Saturday, March 29, 2008

From the streets to the stage

Violinist Geoffrey Castle used to play violin, albeit amplified, on the streets of New York. I don't know if he had a permit, because police generally are quick to shut down anyone playing with an amp.
Anyway, he's now made the leap to the stage. I've never heard him, but according to this advance article, he uses a loop sampler, which is used to record a short line of music and then repeats. The musician uses the loops to build layers. Sometimes, loops can result in self-indulgent, self-absorbed ventures for musicians. I hope Geoffrey avoids that; it appears that he actually plays melodies, which helps.

Saving a piece of history

Gertrude "Ma" Rainey built a house for her mother in Columbus, Ga., and she herself lived in it until her death in 1939. Over time, the house began to crumble, and the city, in a split vote put up the funds to stabilize and to to restore it using matching federal funds.
The New York Times, in a notes from Columbus feature, notes: Mr. (Frank) Martin, a white trial lawyer elected with a large part of the city’s black vote, said he was motivated in part by a sense of racial equity. “You could always promote white tourism,” he said, “but when it came to something black, people were, like, ‘Why would you do that?’ ”
The house has been restored and is now open to the public.

T for torture, T for Tennessee

The ever-expanding list of cruel and unusual punishment.

Wednesday, March 26, 2008

Oh, Savannah

How I'd love to be in Savannah, Ga., on April 3.
Jerry Douglas, Bob Brozman, Derek Trucks and Debashish Bhattacharya will be presenting "The World of Slide Guitar" as part of the Savannah Music Festival currently under way.
All are certainly masters in their field. Perhaps other promoters will book the quartet for a unique presentation.

Sunday, March 23, 2008

Blues Zealand

A review of the first Coromandel Blues and Roots Festival, featuring Keb' Mo, Xavier Rudd, Wilco, Buddy Guy and more. The reference to "a late summer day" was enough for me.

Saturday, March 22, 2008

Hank lives on

Hank Williams died 54 years ago, but a lot of folks are working to make sure that he is not forgotten.
The St. Louis Post-Dispatch interviewed Hank's steel player Don Helms and looked at some of the other activities this year.
The Country Music Hall of Fame and Museum in Nashville has installed a special exhibit: "Few families have had such a major impact on country music as the Williamses. This 5,000 square foot major exhibition examines the personal lives of Hank Williams and Hank Williams Jr. and explores the dynamics that inspired some of the most influential country music ever recorded."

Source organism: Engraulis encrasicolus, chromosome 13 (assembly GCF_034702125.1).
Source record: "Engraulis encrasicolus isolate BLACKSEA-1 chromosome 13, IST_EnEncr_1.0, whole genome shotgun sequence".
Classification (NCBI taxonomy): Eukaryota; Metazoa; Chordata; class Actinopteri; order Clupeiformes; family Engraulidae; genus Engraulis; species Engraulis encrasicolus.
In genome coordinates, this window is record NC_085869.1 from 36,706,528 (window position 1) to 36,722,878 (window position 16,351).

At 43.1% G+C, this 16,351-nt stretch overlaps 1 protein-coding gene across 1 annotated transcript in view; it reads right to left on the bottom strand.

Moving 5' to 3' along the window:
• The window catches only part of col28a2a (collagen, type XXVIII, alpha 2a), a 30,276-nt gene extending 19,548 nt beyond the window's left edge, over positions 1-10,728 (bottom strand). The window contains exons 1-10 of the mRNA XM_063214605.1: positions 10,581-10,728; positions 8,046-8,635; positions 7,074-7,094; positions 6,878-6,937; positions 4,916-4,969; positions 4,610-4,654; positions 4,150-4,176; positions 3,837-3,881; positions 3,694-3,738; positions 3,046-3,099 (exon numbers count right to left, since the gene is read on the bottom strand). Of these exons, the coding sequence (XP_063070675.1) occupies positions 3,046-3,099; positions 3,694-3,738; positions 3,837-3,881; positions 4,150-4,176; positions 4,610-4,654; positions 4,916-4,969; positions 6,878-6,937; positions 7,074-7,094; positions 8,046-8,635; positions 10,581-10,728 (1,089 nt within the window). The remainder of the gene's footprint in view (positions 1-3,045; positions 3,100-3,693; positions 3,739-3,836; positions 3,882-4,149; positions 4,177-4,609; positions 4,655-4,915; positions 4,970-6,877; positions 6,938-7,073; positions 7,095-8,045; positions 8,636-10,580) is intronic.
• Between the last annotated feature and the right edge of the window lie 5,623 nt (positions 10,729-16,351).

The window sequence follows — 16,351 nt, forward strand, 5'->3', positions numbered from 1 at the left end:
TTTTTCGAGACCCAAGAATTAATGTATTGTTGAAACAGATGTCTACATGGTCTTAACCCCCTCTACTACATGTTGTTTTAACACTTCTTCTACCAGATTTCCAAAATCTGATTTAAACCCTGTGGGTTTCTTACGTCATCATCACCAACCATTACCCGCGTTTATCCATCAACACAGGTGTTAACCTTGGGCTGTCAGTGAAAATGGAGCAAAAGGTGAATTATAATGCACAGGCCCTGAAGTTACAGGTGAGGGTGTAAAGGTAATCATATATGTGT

I hope that the display, which opens March 28 and runs through the year, doesn't waste too much time on Hank Jr. or Jett Williams.
The Alabama Bureau of Tourism and Travel is promoting the Hank Williams Trail, from Andalusia, where he married Audrey, to Birmingham, where he spent his last night alive.

Tuesday, March 18, 2008

Don't these guys know that studio time is expensive?

The new ad for Viagra. It's better than the Free Credit ads, which I mute or turn down the radio whenever one airs.

Saturday, March 15, 2008

New Recording King offerings

Recording King, a respected name in instruments, has assumed the Johnson (decent Chinese-made budget level) line of tricones. The company has posted information on the reso-nation bulletin board that R&D is under way in the full resonator field, including woods, shapes and sound wells.
RK has announced development of metal-bodied resonators with "champagne matte" finishes. The price point will be the entry-lower mid-range market.

Best wishes to Wayne Taylor

Wayne, a member of the U.S. Navy band Country Current, is retiring after 21 years as guitarist and lead singer for the group. He'll be replaced by Kenny Ray Horton.
Wayne will join Bill Emerson, who started Country Current in 1971.